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The Intel 8085 was an 8-bit microprocessor developed by Intel and released in 1976 and was an evolutionary successor to the popular 8080, which can be considered as the chip that launched the PC into the mainstream. The Intel 8085 was software-binary compatible with the older 8080, with only a few minor instructions added; however, it featured less support circuitry, which allowed for the creation of less expensive computers.
The Intel 8085 was one generation above the Intel 8080, with the "5" in its name actually indicating that it only needed a single +5-V power supply as opposed to the 8080, which needed both a positive and a negative 5-V supply, as well as another +12-V supply. This placed it on par with the Zilog Z80, an 8080-derived competitor chip that dominated the market just after its launch the year before.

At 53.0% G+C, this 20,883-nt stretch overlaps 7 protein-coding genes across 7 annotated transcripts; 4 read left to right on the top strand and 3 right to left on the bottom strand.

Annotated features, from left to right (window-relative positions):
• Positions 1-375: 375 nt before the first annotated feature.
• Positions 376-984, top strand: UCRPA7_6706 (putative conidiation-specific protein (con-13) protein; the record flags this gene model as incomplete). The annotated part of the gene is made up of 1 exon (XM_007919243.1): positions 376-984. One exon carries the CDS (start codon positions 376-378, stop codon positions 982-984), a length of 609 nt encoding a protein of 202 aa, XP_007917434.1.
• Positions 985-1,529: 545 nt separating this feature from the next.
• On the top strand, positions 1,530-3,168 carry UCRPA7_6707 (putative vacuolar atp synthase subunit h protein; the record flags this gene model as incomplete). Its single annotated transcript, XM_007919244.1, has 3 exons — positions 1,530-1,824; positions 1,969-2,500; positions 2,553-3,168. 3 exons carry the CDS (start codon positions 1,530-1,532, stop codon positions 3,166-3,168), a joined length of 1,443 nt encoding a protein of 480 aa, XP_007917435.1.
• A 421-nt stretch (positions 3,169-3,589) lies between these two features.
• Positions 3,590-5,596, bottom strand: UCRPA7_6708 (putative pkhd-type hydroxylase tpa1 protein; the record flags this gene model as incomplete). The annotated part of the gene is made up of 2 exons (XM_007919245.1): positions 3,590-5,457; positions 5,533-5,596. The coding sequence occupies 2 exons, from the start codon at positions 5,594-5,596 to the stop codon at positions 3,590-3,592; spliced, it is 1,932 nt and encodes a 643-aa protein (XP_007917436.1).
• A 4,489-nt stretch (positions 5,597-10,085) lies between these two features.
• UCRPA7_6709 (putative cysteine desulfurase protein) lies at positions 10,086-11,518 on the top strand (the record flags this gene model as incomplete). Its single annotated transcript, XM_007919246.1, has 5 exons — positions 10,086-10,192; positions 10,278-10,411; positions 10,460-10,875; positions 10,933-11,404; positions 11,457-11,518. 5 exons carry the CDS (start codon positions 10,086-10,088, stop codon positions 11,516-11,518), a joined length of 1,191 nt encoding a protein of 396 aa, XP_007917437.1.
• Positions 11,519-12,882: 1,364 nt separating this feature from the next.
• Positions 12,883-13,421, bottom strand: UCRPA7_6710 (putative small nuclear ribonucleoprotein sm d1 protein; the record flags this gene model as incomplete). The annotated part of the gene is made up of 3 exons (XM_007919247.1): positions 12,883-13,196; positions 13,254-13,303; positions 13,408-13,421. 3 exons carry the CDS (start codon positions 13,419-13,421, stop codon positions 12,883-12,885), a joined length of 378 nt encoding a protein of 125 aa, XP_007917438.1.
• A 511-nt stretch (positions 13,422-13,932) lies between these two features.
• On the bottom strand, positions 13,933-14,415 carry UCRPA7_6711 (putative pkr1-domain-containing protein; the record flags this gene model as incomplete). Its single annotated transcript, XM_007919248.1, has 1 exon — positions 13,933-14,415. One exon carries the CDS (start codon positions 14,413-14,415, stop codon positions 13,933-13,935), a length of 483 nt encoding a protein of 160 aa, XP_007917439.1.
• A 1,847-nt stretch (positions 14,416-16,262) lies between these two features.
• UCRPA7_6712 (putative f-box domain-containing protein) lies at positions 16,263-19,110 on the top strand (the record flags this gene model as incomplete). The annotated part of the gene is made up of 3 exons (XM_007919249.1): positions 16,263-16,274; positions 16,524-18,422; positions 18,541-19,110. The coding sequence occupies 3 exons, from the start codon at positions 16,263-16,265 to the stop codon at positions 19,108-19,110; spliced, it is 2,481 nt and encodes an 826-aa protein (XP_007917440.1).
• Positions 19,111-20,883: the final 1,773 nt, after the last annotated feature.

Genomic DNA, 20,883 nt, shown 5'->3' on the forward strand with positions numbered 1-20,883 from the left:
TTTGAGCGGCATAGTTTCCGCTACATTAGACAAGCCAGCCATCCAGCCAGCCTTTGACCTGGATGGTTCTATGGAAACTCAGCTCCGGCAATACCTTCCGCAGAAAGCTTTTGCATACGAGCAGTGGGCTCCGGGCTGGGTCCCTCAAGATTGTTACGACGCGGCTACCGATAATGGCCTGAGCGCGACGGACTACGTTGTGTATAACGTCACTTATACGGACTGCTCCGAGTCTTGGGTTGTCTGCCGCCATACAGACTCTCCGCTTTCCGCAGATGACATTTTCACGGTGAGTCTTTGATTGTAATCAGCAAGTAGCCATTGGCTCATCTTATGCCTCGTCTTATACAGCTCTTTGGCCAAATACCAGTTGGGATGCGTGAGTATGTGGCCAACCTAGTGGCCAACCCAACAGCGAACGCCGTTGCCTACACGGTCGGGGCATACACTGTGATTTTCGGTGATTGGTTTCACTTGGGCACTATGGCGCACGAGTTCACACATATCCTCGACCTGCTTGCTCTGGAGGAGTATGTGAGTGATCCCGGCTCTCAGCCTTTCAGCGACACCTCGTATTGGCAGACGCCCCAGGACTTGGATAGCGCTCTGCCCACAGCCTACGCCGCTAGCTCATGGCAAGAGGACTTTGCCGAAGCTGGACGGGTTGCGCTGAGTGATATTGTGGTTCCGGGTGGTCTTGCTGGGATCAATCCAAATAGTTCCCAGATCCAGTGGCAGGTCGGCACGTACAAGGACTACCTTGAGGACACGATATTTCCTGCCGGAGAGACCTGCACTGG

The 8085 was compatible with the CP/M operating system and came in a 40-pin dual in-line package that multiplexed address buses in order to maximize the functions on the limited number of pins. It used a conventional von Neumann design that was based on the older 8080, but instead of multiplexing state signals on the data bus like the 8080 did, it multiplexed signals on the 8-bit data bus of the lower portion of the 16-bit address bus in order to arrive at the small pin count of 40.
Both the 8080 and the 8085 could not outsell the better performing Z80 on the PC and home computer market, but the 8085 found many uses in instruments, appliances and even in hardware used by NASA for early satellites and rovers. The Intel 8085 also found much use in the academe as an introduction to microprocessors because of its simplistic nature.